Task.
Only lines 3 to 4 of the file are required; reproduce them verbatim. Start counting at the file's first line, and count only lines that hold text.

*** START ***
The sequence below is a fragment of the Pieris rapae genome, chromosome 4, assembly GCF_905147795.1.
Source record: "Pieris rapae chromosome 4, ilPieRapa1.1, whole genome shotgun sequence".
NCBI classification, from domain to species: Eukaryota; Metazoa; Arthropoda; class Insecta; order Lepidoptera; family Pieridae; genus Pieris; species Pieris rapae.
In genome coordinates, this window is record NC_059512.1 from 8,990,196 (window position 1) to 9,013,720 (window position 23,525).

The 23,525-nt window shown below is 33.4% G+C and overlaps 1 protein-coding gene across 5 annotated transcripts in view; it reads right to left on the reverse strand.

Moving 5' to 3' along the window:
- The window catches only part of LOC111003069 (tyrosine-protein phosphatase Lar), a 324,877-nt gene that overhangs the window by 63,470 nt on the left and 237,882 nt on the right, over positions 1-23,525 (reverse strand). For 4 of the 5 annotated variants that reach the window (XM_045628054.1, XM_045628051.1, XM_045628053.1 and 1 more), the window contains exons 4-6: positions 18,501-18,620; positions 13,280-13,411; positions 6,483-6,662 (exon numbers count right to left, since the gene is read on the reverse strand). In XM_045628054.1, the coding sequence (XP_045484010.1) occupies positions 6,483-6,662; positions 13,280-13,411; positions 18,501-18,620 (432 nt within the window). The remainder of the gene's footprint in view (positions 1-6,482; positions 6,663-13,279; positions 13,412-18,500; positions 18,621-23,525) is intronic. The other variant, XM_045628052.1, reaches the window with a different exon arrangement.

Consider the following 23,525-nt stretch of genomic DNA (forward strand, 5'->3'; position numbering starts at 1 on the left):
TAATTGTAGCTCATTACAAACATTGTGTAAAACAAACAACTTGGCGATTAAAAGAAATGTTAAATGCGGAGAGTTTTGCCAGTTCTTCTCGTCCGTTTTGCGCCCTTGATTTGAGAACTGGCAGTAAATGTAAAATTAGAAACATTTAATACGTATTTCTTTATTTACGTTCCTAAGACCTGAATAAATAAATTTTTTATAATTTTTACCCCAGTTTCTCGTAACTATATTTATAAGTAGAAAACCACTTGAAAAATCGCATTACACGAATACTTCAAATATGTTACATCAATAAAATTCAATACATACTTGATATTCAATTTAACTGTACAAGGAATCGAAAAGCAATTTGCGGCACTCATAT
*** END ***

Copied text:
NCBI classification, from domain to species: Eukaryota; Metazoa; Arthropoda; class Insecta; order Lepidoptera; family Pieridae; genus Pieris; species Pieris rapae.
In genome coordinates, this window is record NC_059512.1 from 8,990,196 (window position 1) to 9,013,720 (window position 23,525).